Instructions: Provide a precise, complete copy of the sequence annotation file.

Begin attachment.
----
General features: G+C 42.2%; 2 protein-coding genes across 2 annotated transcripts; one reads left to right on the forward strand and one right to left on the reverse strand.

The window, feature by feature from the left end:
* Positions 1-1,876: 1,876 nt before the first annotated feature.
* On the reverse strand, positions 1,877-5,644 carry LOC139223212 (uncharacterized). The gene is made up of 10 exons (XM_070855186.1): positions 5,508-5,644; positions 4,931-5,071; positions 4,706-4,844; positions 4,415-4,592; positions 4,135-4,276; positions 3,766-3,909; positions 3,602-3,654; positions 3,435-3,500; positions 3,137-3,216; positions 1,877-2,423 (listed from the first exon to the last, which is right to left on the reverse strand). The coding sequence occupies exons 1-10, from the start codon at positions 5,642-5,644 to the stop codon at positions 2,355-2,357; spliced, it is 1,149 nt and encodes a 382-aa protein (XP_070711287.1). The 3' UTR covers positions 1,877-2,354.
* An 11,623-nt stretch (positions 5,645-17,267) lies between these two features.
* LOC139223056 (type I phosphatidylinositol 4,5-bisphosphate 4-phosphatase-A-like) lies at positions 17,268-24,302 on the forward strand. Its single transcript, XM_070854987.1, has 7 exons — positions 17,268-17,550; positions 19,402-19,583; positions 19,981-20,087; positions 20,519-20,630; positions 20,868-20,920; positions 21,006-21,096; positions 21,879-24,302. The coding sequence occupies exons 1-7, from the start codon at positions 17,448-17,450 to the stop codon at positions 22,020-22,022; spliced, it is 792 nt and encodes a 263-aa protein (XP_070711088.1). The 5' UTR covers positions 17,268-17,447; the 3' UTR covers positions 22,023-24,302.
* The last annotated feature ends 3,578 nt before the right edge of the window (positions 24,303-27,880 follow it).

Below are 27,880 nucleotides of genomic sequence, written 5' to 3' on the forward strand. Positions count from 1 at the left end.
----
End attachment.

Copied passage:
General features: G+C 42.2%; 2 protein-coding genes across 2 annotated transcripts; one reads left to right on the forward strand and one right to left on the reverse strand.

The window, feature by feature from the left end:
* Positions 1-1,876: 1,876 nt before the first annotated feature.
* On the reverse strand, positions 1,877-5,644 carry LOC139223212 (uncharacterized). The gene is made up of 10 exons (XM_070855186.1): positions 5,508-5,644; positions 4,931-5,071; positions 4,706-4,844; positions 4,415-4,592; positions 4,135-4,276; positions 3,766-3,909; positions 3,602-3,654; positions 3,435-3,500; positions 3,137-3,216; positions 1,877-2,423 (listed from the first exon to the last, which is right to left on the reverse strand). The coding sequence occupies exons 1-10, from the start codon at positions 5,642-5,644 to the stop codon at positions 2,355-2,357; spliced, it is 1,149 nt and encodes a 382-aa protein (XP_070711287.1). The 3' UTR covers positions 1,877-2,354.
* An 11,623-nt stretch (positions 5,645-17,267) lies between these two features.
* LOC139223056 (type I phosphatidylinositol 4,5-bisphosphate 4-phosphatase-A-like) lies at positions 17,268-24,302 on the forward strand. Its single transcript, XM_070854987.1, has 7 exons — positions 17,268-17,550; positions 19,402-19,583; positions 19,981-20,087; positions 20,519-20,630; positions 20,868-20,920; positions 21,006-21,096; positions 21,879-24,302. The coding sequence occupies exons 1-7, from the start codon at positions 17,448-17,450 to the stop codon at positions 22,020-22,022; spliced, it is 792 nt and encodes a 263-aa protein (XP_070711088.1). The 5' UTR covers positions 17,268-17,447; the 3' UTR covers positions 22,023-24,302.
* The last annotated feature ends 3,578 nt before the right edge of the window (positions 24,303-27,880 follow it).

Below are 27,880 nucleotides of genomic sequence, written 5' to 3' on the forward strand. Positions count from 1 at the left end.